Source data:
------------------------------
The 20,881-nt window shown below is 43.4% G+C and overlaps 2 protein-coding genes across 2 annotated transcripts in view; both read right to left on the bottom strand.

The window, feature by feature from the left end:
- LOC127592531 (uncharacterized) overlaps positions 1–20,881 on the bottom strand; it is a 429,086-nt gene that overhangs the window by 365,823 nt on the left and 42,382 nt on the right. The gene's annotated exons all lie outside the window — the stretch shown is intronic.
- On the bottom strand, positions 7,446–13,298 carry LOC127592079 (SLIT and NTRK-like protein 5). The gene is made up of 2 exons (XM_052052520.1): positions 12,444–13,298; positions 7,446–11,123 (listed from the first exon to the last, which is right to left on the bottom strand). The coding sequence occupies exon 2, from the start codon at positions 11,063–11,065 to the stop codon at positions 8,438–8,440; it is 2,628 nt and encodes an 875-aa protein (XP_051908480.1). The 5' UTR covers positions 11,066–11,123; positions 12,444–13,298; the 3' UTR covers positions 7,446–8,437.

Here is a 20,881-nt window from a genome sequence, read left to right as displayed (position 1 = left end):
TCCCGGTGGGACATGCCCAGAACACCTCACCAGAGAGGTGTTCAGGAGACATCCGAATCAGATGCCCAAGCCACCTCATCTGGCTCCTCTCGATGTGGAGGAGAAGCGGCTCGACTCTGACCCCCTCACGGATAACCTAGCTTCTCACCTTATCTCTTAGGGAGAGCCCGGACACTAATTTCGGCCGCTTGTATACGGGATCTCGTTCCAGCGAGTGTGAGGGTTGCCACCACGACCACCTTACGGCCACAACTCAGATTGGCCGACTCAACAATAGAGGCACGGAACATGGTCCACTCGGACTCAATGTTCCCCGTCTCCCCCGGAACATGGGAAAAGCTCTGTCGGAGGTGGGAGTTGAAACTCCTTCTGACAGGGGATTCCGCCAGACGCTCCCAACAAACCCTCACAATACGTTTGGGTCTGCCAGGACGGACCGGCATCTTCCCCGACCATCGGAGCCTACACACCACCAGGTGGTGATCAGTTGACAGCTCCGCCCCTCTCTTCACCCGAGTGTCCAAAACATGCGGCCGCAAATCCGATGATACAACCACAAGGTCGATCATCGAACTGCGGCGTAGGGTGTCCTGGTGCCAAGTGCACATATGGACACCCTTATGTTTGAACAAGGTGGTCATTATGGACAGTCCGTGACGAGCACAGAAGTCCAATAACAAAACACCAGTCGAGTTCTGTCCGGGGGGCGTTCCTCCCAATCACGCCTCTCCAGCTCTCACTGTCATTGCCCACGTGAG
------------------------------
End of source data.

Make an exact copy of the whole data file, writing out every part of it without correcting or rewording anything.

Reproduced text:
The 20,881-nt window shown below is 43.4% G+C and overlaps 2 protein-coding genes across 2 annotated transcripts in view; both read right to left on the bottom strand.

The window, feature by feature from the left end:
- LOC127592531 (uncharacterized) overlaps positions 1–20,881 on the bottom strand; it is a 429,086-nt gene that overhangs the window by 365,823 nt on the left and 42,382 nt on the right. The gene's annotated exons all lie outside the window — the stretch shown is intronic.
- On the bottom strand, positions 7,446–13,298 carry LOC127592079 (SLIT and NTRK-like protein 5). The gene is made up of 2 exons (XM_052052520.1): positions 12,444–13,298; positions 7,446–11,123 (listed from the first exon to the last, which is right to left on the bottom strand). The coding sequence occupies exon 2, from the start codon at positions 11,063–11,065 to the stop codon at positions 8,438–8,440; it is 2,628 nt and encodes an 875-aa protein (XP_051908480.1). The 5' UTR covers positions 11,066–11,123; positions 12,444–13,298; the 3' UTR covers positions 7,446–8,437.

Here is a 20,881-nt window from a genome sequence, read left to right as displayed (position 1 = left end):
TCCCGGTGGGACATGCCCAGAACACCTCACCAGAGAGGTGTTCAGGAGACATCCGAATCAGATGCCCAAGCCACCTCATCTGGCTCCTCTCGATGTGGAGGAGAAGCGGCTCGACTCTGACCCCCTCACGGATAACCTAGCTTCTCACCTTATCTCTTAGGGAGAGCCCGGACACTAATTTCGGCCGCTTGTATACGGGATCTCGTTCCAGCGAGTGTGAGGGTTGCCACCACGACCACCTTACGGCCACAACTCAGATTGGCCGACTCAACAATAGAGGCACGGAACATGGTCCACTCGGACTCAATGTTCCCCGTCTCCCCCGGAACATGGGAAAAGCTCTGTCGGAGGTGGGAGTTGAAACTCCTTCTGACAGGGGATTCCGCCAGACGCTCCCAACAAACCCTCACAATACGTTTGGGTCTGCCAGGACGGACCGGCATCTTCCCCGACCATCGGAGCCTACACACCACCAGGTGGTGATCAGTTGACAGCTCCGCCCCTCTCTTCACCCGAGTGTCCAAAACATGCGGCCGCAAATCCGATGATACAACCACAAGGTCGATCATCGAACTGCGGCGTAGGGTGTCCTGGTGCCAAGTGCACATATGGACACCCTTATGTTTGAACAAGGTGGTCATTATGGACAGTCCGTGACGAGCACAGAAGTCCAATAACAAAACACCAGTCGAGTTCTGTCCGGGGGGCGTTCCTCCCAATCACGCCTCTCCAGCTCTCACTGTCATTGCCCACGTGAG